COURSE CARE
Three Trends Observed During A Busy 2017 November 3, 2017 By Patrick O'Brien, agronomist, Southeast Region

Broomsedge and little bluestem provided a stunning presentation for the players at the recent U.S. Mid-Amateur Championship in Atlanta, Georgia.

New trends appear every year in turf maintenance and golf. Native areas, mowers designed for efficiency and sprayer improvements for turf colorant applications were all hot topics in the Southeast this year.

 

1.   Native areas a hit at U.S. Mid-Amateur Championship

The 2017 U.S. Mid-Amateur Championship was held at the Capital City Club’s Crabapple Course in Atlanta, Georgia, from October 7-13. The 264 players were in awe of a recently added course feature – acres of native grass. Agronomists Kyle Marshall and Michael Studier established approximately 25 acres of broomsedge and little bluestem in place of bermudagrass rough. These warm-season native grasses provided definition along the fairway corridors and added to the aesthetic presentation of the course. Converting maintained turf to native grasses can improve sustainability by reducing water use, mowing and other maintenance inputs.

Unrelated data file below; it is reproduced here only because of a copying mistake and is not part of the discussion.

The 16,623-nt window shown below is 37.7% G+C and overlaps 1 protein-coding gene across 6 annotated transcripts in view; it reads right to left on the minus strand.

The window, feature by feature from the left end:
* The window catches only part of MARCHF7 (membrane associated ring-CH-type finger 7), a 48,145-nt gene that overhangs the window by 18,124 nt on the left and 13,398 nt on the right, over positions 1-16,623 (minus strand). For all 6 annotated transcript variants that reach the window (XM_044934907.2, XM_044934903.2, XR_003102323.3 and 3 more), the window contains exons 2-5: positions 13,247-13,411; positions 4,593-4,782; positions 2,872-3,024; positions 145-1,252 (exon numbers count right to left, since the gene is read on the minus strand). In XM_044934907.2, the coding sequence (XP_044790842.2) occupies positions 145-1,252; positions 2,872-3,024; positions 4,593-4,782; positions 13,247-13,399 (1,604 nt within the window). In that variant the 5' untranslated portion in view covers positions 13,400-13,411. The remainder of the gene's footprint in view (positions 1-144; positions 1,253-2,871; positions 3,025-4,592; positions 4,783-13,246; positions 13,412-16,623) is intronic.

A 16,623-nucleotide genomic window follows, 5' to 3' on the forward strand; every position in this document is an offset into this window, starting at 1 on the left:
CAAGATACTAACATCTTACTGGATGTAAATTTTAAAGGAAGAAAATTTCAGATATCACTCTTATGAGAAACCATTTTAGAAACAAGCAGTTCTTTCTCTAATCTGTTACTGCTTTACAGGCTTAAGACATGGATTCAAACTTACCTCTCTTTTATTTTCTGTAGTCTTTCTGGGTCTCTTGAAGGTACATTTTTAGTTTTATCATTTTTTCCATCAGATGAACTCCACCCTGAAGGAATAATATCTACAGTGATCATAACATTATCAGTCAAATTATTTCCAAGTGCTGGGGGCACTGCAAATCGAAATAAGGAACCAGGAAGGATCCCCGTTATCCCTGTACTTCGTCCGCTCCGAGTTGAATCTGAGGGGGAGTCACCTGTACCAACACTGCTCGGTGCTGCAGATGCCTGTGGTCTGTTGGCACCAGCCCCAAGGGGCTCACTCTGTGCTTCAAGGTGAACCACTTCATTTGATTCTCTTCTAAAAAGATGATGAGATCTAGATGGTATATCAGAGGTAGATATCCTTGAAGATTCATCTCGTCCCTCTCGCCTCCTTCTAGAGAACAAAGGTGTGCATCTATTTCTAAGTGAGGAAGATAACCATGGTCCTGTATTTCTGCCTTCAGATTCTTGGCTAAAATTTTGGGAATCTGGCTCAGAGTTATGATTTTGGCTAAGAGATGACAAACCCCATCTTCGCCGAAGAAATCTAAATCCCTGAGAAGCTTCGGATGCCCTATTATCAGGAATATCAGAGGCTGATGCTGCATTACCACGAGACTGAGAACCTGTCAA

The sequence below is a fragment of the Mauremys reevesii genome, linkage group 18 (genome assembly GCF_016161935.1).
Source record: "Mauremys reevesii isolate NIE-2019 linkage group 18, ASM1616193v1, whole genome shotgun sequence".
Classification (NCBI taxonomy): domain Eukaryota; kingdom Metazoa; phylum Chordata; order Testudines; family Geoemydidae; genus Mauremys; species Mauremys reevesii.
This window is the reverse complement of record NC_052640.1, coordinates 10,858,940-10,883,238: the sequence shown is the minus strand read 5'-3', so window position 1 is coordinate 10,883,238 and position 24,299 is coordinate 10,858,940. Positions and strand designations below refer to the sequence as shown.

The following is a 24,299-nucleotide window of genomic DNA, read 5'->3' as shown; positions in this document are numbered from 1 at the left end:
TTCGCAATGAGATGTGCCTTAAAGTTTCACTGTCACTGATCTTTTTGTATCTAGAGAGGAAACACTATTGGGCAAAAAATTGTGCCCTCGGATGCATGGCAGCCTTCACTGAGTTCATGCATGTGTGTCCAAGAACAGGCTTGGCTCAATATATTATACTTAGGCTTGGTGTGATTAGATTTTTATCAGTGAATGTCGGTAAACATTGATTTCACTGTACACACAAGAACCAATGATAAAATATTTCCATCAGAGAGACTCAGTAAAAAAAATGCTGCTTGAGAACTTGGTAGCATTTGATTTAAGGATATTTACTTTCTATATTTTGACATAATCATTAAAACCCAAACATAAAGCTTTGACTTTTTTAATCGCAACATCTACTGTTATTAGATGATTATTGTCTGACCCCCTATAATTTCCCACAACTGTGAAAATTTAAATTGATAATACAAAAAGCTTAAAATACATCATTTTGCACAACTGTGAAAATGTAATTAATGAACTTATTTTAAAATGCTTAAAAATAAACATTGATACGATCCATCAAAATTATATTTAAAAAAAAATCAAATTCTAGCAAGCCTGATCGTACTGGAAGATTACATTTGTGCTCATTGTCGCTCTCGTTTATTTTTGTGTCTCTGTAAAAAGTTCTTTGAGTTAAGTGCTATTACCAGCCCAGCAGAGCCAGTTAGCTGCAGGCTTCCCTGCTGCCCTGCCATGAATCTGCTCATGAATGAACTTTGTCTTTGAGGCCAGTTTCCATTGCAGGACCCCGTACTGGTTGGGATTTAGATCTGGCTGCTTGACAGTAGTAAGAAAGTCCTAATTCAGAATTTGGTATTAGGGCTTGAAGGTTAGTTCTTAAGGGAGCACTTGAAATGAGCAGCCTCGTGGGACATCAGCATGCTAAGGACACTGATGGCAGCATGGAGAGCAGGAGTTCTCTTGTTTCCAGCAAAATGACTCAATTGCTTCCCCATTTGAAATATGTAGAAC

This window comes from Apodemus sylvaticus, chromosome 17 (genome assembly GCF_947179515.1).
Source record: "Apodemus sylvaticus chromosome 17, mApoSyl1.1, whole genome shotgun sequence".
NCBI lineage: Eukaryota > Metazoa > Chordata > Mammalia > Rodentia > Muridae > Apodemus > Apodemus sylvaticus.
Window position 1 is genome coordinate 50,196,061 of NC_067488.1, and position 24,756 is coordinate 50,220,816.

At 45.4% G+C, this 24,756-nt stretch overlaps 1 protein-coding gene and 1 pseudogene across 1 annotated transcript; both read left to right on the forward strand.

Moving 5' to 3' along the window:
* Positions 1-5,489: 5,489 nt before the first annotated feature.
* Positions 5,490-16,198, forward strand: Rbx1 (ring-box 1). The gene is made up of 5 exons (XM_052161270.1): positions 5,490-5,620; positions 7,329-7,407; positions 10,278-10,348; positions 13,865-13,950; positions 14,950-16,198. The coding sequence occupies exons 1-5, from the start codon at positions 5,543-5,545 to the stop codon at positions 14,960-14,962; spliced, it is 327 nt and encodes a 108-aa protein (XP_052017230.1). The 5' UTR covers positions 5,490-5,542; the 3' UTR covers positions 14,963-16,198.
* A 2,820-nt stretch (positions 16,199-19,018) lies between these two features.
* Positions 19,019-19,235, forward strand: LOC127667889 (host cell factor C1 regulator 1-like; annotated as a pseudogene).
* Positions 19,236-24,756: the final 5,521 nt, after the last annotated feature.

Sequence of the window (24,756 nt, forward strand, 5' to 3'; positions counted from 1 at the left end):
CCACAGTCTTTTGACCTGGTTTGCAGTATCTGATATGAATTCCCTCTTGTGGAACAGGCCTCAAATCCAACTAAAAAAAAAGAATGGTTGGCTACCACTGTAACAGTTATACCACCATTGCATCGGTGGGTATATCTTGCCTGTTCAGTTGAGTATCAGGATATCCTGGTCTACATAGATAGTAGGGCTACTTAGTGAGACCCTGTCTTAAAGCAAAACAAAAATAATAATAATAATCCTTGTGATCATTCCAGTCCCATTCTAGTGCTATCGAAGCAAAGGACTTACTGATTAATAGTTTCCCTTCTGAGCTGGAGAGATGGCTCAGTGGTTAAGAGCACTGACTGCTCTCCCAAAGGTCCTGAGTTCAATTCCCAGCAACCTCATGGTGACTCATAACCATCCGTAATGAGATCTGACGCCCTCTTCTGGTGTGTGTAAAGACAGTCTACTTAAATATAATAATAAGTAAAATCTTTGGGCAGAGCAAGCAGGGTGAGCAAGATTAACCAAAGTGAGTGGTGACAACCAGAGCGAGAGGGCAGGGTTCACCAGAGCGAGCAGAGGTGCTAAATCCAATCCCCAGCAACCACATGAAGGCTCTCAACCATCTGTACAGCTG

2.   Five-plex vertical mower for putting greens

Using a five-plex vertical mower can improve the efficiency of frequent vertical mowing treatments on ultradwarf bermudagrass putting greens. Typically, this operation is performed with a triplex machine. However, superintendents that have used five-plex machines to verticut report being able to accomplish the task quicker than when using two triplex machines. This may be a significant new trend because it can expedite vertical mowing and increase operational efficiency.

 

3.   New sprayer boom for turf colorant programs

A new sprayer boom has been developed by a superintendent in North Carolina to help improve turf colorant applications to putting greens, tees or fairways. The “quick boom” easily attaches to any sprayer and places 20 nozzles, spaced 10 inches apart, 14 inches above the turf to improve the uniformity of colorant applications.

 

For additional information on these and other important trends in golf course maintenance, please contact your local USGA agronomist.

 

Southeast Region Agronomists:

Chris Hartwiger, director, USGA Course Consulting Service – chartwiger@usga.org

Steve Kammerer, regional director – skammerer@usga.org

Patrick M. O’Brien, agronomist – patobrien@usga.org

Todd Lowe, agronomist – tlowe@usga.org

Information on the USGA’s Course Consulting Service

Contact the Green Section Staff

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